The University of Sheffield
Management School

Management School News

Posts Tagged ‘Dibben’

#12daysofthinking – the Management School’s contribution

Friday, December 23rd, 2016

In December 2016, the University of Sheffield ran a campaign sharing academic reflections on the most pressing issues facing our society, via Twitter and shef.ac.uk.

Here we share the Management School’s contributions. You can see all of the activity by searching the #12daysofthinking hashtag.

Prof Jim Haslam on The State of our Planet:

12-days-Haslam

Dr Christine Sprigg, Prof Pauline Dibben, Dr Chris Stride and Prof Jason Heyes on The World of Work:

12-days-Sprigg

12-days-Pibben

12-days-Stride

12-days-Heyes

Dr Geoff Nichols on Our Health:

12-days-Nichols

Businesses aim to balance people and profit with Management School toolkit

Friday, August 5th, 2016

SCA-empPR

A research project led by Prof Pauline Dibben from the Management School has led to the team developing a free online, diagnostic toolkit to help organisations achieve financially sustainable supply chains and excellent employment practices.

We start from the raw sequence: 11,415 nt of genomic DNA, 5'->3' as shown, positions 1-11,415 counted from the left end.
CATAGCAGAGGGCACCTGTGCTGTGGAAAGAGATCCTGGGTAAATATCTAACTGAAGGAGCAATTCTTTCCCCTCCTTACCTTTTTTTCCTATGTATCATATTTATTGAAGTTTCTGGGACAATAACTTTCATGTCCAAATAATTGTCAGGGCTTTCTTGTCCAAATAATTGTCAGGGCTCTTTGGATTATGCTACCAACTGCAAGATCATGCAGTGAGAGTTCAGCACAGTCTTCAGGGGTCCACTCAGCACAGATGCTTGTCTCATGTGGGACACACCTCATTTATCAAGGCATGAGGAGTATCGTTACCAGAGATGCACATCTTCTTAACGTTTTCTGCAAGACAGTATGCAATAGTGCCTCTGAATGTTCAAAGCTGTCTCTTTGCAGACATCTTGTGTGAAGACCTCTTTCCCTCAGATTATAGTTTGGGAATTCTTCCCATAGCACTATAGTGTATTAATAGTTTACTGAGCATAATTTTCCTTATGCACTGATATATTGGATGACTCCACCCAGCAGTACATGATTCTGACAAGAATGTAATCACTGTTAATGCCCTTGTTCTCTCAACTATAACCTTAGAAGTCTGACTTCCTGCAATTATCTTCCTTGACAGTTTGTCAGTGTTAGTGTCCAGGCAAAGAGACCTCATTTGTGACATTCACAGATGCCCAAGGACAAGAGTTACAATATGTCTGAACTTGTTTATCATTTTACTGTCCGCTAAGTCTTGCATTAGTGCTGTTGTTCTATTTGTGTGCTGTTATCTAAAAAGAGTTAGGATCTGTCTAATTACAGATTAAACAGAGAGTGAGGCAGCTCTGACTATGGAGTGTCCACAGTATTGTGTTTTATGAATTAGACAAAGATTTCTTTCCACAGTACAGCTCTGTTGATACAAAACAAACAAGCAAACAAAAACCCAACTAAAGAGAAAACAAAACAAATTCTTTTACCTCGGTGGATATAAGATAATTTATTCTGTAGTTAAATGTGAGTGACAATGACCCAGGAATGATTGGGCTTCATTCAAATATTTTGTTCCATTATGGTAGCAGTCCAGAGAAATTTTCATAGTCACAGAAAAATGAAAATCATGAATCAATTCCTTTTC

The ESRC-funded SCA-Emp (Supply Chain Accounting and Employment Practices) project undertook research with organisations in the automobile and textile sectors in the emerging markets of Brazil and South Africa to determine how they could intervene and make supply chains more ethical.

The toolkit, available at www.sca-emp.com, offers the ideal intervention. It is aimed at HR managers, accountants and supply chain managers in organisations all over the world, as well as in developing economies – users can easily progress through the toolkit and it will identify areas of possible improvement for the business, making recommendations for them to implement.

The toolkit will also assess users’ progress against a range of statements, make plans for improvements, and then print ‘dashboard’ style reports and action plans.

Benefits of using the toolkit include a potential impact on the bottom line; increased competitiveness; an increase in socially responsible, ethical business practices; and reputational benefits.